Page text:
Making a difference in Nepal
Meet Paul Chhetri, who works with poor communities in Nepal
Paul Chhetri: Profile
I am 35 years old, the youngest son of missionary parents, married to Reema and we are blessed with a five year-old son, Pratik.
In obedience to God's calling I returned to Nepal, my native country, to serve in TEAM mission hospital as an administrator. While working there I experienced rural life and the problems faced by poor marginalised communities.
In September 2008 I joined UMN as a team leader for The UMN Mugu cluster, the least developed district in Nepal. As a cluster leader I ensure that all cluster activities are focused on the achievement of UMN Strategic Plan and provide spiritual leadership, coaching and mentoring to the cluster team. I oversee six technical officers who work in the Community Focus Programme with our partner organisations.
One of our major challenges was to ensure that our partner organisations worked as effectively as possible. Most of our partners needed help with their organisational, accounting and management policies.
After many training sessions and close assistance, all our partner organisations have a newly developed five-year strategy and organisational policy, enabling the successful cooperation necessary to implement UMN's strategies.
In Mugu most people don't have any money to meet even their basic needs and consequently have very little or no purchasing power. In response to this, UMN have helped to promote the production of cash crops.
It is hoped that the expansion in local food production for local consumption overtime will lead to an increased purchasing power and improved livelihood. This, as well as the improvement in education systems is considered an essential method of developing this community.
UMN hope to build strong, efficient, and effective cluster teams to address the root causes of poverty in Mugu. We not only continue to work and encourage the local church to serve the marginalised community, but also hope to assist in building a Christian NGO in Mugu.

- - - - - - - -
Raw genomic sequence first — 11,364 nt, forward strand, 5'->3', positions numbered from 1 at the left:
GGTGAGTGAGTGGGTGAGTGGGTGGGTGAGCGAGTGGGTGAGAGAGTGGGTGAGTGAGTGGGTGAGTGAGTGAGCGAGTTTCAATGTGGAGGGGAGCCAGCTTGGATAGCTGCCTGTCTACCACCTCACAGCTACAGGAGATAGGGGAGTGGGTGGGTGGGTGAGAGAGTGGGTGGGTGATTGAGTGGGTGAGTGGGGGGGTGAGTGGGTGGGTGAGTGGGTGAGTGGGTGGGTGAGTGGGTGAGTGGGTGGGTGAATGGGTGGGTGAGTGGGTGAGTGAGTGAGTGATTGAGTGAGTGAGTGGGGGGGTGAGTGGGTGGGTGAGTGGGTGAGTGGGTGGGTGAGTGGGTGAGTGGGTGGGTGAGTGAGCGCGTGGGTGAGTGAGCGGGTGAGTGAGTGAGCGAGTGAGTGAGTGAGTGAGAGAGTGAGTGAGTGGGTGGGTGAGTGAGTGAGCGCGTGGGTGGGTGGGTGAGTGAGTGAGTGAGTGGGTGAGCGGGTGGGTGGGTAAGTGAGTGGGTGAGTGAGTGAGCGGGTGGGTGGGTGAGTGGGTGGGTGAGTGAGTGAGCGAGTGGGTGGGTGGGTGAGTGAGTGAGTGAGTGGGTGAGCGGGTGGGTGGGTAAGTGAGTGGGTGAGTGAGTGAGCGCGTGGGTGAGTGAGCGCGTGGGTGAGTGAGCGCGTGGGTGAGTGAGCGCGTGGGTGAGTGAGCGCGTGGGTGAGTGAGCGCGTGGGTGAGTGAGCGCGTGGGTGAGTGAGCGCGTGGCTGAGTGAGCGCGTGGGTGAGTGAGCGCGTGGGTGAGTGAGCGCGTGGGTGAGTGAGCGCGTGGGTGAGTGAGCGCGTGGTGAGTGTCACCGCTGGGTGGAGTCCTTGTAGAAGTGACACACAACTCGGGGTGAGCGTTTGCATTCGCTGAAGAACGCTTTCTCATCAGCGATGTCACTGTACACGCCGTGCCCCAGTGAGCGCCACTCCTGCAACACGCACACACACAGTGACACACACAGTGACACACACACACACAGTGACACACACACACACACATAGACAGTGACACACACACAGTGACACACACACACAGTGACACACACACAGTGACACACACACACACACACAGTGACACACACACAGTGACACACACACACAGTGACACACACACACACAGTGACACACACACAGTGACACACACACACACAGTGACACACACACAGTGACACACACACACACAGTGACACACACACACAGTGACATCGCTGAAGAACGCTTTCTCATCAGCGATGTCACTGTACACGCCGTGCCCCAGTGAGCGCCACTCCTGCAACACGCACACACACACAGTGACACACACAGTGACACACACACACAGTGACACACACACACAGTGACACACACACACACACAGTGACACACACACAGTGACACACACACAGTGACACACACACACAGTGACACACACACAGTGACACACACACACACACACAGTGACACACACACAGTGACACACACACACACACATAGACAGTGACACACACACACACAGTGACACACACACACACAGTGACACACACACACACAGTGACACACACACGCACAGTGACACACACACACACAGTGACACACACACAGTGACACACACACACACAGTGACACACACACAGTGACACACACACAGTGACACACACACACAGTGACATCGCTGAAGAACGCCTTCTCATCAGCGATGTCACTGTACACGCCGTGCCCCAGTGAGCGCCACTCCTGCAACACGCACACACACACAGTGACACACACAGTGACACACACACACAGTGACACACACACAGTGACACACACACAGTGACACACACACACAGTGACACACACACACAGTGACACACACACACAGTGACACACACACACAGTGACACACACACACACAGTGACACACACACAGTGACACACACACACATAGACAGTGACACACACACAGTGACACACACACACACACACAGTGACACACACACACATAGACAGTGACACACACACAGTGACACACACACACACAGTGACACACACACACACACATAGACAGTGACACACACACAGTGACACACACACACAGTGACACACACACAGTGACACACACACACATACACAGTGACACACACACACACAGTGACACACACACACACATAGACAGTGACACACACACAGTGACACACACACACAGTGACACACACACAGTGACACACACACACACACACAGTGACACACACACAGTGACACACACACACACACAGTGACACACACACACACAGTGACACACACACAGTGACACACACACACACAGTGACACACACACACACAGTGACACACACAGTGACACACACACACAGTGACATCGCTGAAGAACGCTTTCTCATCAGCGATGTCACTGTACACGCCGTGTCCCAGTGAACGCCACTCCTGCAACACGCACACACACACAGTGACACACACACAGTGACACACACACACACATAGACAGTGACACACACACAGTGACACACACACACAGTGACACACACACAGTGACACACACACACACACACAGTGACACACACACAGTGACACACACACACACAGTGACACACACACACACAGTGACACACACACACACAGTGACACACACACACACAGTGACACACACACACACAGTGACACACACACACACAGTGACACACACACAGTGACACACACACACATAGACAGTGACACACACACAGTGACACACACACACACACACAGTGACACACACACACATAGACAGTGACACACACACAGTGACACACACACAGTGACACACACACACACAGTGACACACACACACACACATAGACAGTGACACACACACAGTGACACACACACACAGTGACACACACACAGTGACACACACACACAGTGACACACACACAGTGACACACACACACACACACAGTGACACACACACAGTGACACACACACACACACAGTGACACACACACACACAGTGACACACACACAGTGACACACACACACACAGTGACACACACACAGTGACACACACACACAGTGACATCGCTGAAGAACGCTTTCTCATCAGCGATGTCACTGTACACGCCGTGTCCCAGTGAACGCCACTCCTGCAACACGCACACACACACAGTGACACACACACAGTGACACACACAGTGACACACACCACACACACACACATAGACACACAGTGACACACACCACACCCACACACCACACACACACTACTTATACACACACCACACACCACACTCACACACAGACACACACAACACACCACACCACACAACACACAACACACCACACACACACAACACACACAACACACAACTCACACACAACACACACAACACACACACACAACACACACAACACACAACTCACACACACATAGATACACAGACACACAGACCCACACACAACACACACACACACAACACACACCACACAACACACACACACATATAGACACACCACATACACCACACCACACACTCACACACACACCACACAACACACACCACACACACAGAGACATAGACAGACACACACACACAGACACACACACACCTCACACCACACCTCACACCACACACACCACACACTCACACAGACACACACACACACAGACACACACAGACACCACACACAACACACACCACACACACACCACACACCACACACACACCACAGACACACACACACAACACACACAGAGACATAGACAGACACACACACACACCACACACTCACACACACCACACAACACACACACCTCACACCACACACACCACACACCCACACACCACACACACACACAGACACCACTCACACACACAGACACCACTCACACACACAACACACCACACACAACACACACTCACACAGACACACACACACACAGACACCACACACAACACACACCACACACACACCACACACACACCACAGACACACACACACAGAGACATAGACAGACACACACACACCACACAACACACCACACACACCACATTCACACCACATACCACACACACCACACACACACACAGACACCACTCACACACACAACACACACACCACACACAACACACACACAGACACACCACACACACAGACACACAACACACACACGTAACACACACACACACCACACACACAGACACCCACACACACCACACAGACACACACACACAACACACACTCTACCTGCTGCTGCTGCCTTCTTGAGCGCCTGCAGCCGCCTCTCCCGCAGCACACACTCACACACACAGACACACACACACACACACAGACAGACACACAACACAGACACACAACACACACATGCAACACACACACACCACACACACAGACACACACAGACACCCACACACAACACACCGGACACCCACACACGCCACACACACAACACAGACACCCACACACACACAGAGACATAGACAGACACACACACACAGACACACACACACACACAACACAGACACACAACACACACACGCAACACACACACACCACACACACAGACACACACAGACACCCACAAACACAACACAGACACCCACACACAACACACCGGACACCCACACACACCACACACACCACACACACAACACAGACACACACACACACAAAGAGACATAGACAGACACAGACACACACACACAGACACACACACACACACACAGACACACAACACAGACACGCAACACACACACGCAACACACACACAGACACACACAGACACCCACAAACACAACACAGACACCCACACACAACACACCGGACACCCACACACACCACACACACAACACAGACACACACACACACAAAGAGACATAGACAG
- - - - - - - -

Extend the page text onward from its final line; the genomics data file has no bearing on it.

On a personal level, I would like to do a PhD in rural development/rural economics to provide more efficient development proposals.
I continue to grow as a leader, striving to serve marginalised communities and reach out to them with the love of Jesus Christ.
Here is an account from Mugu
A year ago, a month-old boy who was severely anaemic and malnourished, was discharged from the Mugu District Hospital. The child's parents, who are both disabled, were informed that the hospital could no longer treat him and that he would soon die.
This information came as a blow to his parents, shattering their hope of saving their only child. The only possible way to save the child was to take him to the government hospital in Nepalgunj. But his parents were poor farmers and were unable to afford they journey; they were forced to beg in the street for help.
A pastor from the local church noticed the crying mother holding her dying son in her arms and immediately took them to the church. UMN staff were requested to support the child and after three months of intensive care and prayer from UMN staff and the church, the child miraculously regained his health.
Thanks to UMN and the church's care and support, the child is now very healthy and is growing up happily in his village. Moreover, the family have been experiencing the love of Jesus in their lives.